Editor:

Your paper has published many letters from Santa Monica Airport supporters.

How many of the SMO supporters actually live under the airport flight path?

We in the flight path wonder if they worry about their children and grandchildren, whose lungs are more susceptible, since the youth are playing in their schoolyards and parks under the flight path.

Likewise, are the pro aviation folk concerned that their elderly parents are exposed to lung contaminates from SMO?

We wonder if they ever feel like they live on an Air Force base or in a residential airpark.

Something tells us the SMO fan club does not hear the oncoming roar, the blast overhead and the receding roar- the Doppler effect to the max.

The flying community’s letters and their praise for the airport do not mention the downsides of SMO, maybe there aren’t any for them.

Maybe it is location, location, location.

The irony of SMO is that it is laid out to direct the majority of flights over Venice and West LA, not over its mother city.

The southernmost part of Ocean Park gets some SMO noise and pollution, but most of it goes to areas outside Santa Monica.

If there were a map showing where SMO supporters lived, and that map was overlaid with the SMO flight paths, the overlay would be revealing.

Would there be a 75 percent overlap of flight path and supporters? Or would it be 50 percent or as low as 5 percent?

Your airport, in this surveillance age, does not record noise levels and pollution in its flight path, but only on or very near the airport itself.

Angel Flights do not erase the health damages of plane traffic on the flight path populace.

SMO measures sound levels and some pollution at takeoff. Too bad what happens after that.

Altitude over the beach community is not monitored.

There are no listings of the purposes of the flights or instances of practice landings posted.

Take off and landing stats don’t count the actual overhead endless training loops of the flight schools.

There are no remote real time video/audio cams showing the planes loudly buzzing residences at very low altitudes.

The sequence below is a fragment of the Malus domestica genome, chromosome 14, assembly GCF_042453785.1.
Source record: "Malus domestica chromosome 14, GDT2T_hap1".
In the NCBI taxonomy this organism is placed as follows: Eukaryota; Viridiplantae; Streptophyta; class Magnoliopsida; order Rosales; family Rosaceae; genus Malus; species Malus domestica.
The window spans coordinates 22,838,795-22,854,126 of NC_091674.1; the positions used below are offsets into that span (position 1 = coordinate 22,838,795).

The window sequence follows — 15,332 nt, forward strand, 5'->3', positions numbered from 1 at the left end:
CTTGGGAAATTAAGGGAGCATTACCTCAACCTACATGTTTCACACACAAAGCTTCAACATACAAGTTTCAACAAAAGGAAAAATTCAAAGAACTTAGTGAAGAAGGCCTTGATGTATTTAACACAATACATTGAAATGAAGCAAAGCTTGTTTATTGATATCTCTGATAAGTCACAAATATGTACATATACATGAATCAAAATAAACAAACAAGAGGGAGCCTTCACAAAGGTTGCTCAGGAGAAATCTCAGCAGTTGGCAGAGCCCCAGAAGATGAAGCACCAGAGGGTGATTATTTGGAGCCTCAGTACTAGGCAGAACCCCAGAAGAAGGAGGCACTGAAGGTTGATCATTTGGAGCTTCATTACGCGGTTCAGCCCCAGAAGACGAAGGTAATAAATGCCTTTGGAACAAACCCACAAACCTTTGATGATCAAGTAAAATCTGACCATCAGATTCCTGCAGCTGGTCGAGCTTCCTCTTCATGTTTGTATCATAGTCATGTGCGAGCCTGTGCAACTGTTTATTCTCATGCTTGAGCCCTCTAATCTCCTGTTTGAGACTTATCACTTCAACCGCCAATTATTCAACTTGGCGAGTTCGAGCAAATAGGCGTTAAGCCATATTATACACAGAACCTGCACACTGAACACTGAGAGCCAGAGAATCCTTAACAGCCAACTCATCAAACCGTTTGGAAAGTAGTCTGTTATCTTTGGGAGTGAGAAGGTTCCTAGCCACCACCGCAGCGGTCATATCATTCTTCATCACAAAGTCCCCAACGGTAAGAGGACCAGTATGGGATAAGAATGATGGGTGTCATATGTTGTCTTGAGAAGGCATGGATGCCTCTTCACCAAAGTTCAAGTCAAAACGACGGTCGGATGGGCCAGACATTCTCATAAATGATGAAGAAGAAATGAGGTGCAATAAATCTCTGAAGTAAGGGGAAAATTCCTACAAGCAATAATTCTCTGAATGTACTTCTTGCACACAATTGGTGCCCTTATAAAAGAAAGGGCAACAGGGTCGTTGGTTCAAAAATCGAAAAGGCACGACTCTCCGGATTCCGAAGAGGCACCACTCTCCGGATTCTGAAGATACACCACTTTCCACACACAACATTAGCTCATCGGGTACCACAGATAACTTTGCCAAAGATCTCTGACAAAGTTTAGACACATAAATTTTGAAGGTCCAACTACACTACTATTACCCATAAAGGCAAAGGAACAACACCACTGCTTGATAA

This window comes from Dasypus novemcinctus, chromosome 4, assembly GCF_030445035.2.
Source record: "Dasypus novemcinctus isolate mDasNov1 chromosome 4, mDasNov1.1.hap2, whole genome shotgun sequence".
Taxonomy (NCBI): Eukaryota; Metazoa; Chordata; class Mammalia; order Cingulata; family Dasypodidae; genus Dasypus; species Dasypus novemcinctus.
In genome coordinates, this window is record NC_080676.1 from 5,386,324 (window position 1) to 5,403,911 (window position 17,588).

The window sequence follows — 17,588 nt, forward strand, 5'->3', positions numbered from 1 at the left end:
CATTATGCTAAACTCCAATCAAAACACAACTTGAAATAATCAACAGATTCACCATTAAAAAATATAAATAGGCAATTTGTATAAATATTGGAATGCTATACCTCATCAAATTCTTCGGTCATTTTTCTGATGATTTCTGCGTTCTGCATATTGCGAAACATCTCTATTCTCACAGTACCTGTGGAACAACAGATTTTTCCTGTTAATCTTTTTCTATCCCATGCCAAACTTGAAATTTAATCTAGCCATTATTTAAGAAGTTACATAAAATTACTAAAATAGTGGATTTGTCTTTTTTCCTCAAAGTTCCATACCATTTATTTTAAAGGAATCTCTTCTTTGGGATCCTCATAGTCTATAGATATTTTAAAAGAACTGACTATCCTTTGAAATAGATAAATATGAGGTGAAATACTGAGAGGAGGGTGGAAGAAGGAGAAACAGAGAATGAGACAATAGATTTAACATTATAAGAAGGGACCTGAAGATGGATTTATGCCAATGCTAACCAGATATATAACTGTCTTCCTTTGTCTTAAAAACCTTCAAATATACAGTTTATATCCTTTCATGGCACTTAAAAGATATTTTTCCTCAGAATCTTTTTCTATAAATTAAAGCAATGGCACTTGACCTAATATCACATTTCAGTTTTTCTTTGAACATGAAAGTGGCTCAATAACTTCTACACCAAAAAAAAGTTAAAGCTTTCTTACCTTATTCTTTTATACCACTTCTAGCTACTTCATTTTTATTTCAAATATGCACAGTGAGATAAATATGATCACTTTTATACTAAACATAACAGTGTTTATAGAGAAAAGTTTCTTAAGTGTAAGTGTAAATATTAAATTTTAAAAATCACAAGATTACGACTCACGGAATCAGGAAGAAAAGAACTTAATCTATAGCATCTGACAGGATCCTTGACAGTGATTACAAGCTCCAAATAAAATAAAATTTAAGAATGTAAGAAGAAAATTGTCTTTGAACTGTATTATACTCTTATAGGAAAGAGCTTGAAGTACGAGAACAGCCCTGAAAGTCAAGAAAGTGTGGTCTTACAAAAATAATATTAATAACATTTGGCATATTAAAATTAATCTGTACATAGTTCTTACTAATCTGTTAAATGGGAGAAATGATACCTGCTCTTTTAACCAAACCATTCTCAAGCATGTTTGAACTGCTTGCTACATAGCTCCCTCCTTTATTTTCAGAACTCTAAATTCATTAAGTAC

The airport supporters don’t use empirical evidence against noise and pollution findings in their letters to SMDP.

Their spin is all fluff and selective margin statistics, like a big cotton candy puff posing as a healthy life saving nurturing elixir.

As I write, flight schools circle above with a loud drone and louder jets zoom overhead in intervals that are as close as a few minutes.

My family lives in an area of Venice where the early 1900’s buildings and the community along the oceanfront pre-date SMO.

In the 1950s and 60s the use of the airport was radically different; far fewer flights and no jets it seemed.

There was no indication of repeated circling by multiple flight schools.

Memorial Day flights might be a Veterans’ tribute show, but not a private flight school buzzing and buzzing in continual overhead circles.

By 1980, when I worked on Airport Way, we could eat lunch outside looking at the airport, without noise and pollution intrusions.

We used natural open window ventilation most of the year with no excessive dirt or dust.

With the Santa Monica and SMO growth came all the calming strips, stoplights, queue lanes, and bike lanes to try to mitigate traffic growth on land.

However, nothing effective was done about the traffic in the sky.

It is doubtful that the flying community, during their down time, is forced to stop talking or listening as a plane booms and its shadow blocks out the sunlight while dowsing pollution on them.

At night, we wonder if the SMO fan club sees plane lights through their closed blinds as the planes approach with a roar.

When on foot at the Santa Monica Place, the Promenade, or the Pier, flying aficionados don’t get strafed, buzzed or blasted by planes.

At the Pier, if a plane descends low, chances are that it is part of a training exercise for the armed forces or firefighters.

On the other hand, I routinely walk home from Wilshire along the beach or from the 20th Street Medical Center, or Yahoo at Cloverfield on Broadway, to near Google on Rose & Main in Venice.

On the walks I encounter no airplanes overhead until I get to the area where POP once stood at the end of Pier Avenue in Ocean Park.

By the way, planes did not strafe tourists at the original Pacific Ocean Park; tourists in the Venice/POP beach area now seem to duck and then stare in disbelief at the aerial assaults.

All one has to do is run, swim and surf in the Venice and the former POP site to see and hear the air traffic of take offs and circling.

Out in the ocean, when the Santana winds blow there is a view from a surfboard of the reckless landing approaches to ‘Clover Field,’ a low landing sound and fury others farther inland endure the remainder of the year.

Those of us under the flight path wish that remote cameras picked up the flights and broadcast virtual reality sounds and visuals to all airport supporters in their homes and workplaces. Then they could experience the realities of SMO.

The pro SMO letters read like ethereal diaphanous winds of bouncing pom-poms.

The pro airport letters to SMDP pay no attention to quality of life issues.

Cory Zaun

North Beach Venice

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